I certainly have the strength to hold a 45 degree extension, yet still have an impulse to drop the knee to the foot, even at this height. It's a really horrible habit that I want to break. I think it's really ingrained in my muscle memory too. It's almost funny watching my leg drop, contrary to what my conscious mind is telling it to do. I do it at any height, even twenty degrees.


Maybe a lot of other people are doing this as well. I wonder...

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Guest kristinene



Here I am in my office, at work, doing developpes on my lunch break! I almost wish some one had a camera! :thumbsup:


Yep, I'm doing the same thing as you, and like you no one has pointed it out. Of course, it could be a recent deveopment since I only came back to ballet a year ago. Thanks for the hint - I bet this is definitly part of the problem!

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Walking to the cafeteria, it dawned on me that a lot of people must have this "flaw". If you think about our natural impulses, the way our bodies are coordinated, it makes total sense. If we have to kick something out of the way, or step up onto something, our knees naturally follow our feet. For survival's sake, our brains are probably "wired" that way, so we're coordinated enough to aim a kick, or to step onto an object.


Maybe people with naturally high extensions don't have good survival instincts :thumbsup: I'll tell myself that next time I feel bad after adagio.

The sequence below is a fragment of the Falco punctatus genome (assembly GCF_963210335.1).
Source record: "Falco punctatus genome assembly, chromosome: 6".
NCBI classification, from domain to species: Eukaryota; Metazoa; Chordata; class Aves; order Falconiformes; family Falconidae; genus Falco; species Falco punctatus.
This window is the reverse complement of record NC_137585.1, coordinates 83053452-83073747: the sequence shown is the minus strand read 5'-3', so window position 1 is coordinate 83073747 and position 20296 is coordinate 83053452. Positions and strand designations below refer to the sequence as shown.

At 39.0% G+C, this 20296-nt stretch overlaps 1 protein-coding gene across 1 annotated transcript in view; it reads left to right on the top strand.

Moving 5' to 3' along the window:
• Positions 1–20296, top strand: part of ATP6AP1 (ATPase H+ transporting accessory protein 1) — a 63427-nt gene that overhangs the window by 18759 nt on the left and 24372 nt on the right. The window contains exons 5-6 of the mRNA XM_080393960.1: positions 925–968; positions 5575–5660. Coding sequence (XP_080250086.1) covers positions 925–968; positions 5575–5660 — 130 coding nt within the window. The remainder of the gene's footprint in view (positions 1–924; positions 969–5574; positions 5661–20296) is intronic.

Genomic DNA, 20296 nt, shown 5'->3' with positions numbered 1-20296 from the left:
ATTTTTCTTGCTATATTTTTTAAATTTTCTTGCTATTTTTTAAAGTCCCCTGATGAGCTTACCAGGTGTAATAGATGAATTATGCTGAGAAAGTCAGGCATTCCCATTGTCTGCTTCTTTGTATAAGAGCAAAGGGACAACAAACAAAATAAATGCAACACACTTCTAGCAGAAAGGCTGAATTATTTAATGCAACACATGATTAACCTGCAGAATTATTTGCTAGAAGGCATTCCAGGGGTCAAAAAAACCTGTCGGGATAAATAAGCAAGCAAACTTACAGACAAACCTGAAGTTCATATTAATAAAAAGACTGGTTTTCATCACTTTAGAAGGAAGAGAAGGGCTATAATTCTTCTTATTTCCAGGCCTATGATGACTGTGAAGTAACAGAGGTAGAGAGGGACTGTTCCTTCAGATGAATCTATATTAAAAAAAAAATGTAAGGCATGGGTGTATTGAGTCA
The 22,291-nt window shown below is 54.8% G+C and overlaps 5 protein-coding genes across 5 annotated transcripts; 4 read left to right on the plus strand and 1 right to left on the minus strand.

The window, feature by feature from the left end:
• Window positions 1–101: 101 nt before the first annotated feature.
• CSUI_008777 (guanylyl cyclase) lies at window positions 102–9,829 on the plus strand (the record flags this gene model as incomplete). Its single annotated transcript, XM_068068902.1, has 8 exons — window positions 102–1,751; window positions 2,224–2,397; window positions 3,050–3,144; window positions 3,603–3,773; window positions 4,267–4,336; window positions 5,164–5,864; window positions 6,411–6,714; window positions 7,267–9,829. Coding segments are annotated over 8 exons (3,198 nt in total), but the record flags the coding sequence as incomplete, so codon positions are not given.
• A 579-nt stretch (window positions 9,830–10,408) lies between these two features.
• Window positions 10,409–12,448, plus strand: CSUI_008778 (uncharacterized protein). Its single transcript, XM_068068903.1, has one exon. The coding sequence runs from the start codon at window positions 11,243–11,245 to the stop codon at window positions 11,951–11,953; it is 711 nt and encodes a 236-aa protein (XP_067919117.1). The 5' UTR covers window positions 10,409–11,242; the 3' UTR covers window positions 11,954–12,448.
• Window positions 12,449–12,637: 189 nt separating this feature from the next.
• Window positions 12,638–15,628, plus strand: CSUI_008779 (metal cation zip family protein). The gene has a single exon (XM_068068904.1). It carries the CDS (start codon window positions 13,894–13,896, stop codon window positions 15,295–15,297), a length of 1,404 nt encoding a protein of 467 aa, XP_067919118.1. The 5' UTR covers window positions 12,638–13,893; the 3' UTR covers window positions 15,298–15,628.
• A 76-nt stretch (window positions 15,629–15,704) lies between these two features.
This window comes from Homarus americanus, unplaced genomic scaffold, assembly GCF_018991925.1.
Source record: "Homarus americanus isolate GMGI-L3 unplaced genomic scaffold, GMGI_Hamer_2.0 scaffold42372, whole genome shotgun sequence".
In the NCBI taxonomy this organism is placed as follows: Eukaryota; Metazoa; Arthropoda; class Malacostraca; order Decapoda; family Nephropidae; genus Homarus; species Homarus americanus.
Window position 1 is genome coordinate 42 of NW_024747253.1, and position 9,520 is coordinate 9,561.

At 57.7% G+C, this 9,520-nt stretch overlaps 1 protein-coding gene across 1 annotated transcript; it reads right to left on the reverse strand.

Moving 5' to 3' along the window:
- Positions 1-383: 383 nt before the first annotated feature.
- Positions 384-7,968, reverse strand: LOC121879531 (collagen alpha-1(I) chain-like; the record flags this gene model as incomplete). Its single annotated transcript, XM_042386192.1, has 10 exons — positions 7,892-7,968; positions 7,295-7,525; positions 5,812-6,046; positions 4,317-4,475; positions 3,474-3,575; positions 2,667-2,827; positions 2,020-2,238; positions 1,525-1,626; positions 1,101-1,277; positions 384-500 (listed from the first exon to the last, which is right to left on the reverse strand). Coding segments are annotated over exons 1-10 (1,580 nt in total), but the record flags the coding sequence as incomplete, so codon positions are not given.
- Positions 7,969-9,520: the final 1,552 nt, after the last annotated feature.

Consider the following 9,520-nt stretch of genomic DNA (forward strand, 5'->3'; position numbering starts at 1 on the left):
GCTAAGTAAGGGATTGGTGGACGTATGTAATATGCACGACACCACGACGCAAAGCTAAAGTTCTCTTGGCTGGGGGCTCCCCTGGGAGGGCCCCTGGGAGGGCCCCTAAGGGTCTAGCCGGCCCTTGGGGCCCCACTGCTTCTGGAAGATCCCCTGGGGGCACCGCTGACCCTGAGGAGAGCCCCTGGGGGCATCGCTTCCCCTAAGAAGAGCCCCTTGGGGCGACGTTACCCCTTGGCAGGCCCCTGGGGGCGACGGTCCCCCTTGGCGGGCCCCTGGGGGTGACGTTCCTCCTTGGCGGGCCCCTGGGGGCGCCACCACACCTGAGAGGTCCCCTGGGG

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Granted, the strength and flexibility to hold a very high extension need to be there, but I'm wondering if many dancers, who are otherwise fairly strong and advanced, are perhaps repeating the same mistake that I am and developing the wrong patterns of movement early on, even before a high extension is attempted.


I certainly have the strength to hold a 45 degree extension, yet still have an impulse to drop the knee to the foot, even at this height.


I personally view a 'low' extension as something to build upon. Before I go on about describing the exercise I do with my students, I must emphasise that the correct way to work on a developpé is indeed to unwrap the TURNED OUT leg, from the knee, to the lower leg (and not unwrapping the lower leg and somehow readjusting the height of the upper leg!)


So, for those students with 90 degrees extension who I believe can do better, and in this instance only -and where I know that nothing (on face value) would prevent a higher extension- I would ask the student to work 'against' what has been said previously. I did that a few times, and slowly, I see that placing the knee higher before the developpé has helped some students to build the strength from there and achieve ultimately a higher extension. When this is solid and I see the extension has been understood, we work on achieving the same height with a perfect 'knee' to start with (without lifting the knee)

However, when I agree this 'cheating', I ALWAYS ensure that the posture to start with is strong (no rounded shoulders or bent standing knee, as this achieves nothing) and I also ensure that work at 45 degrees is indeed correct first.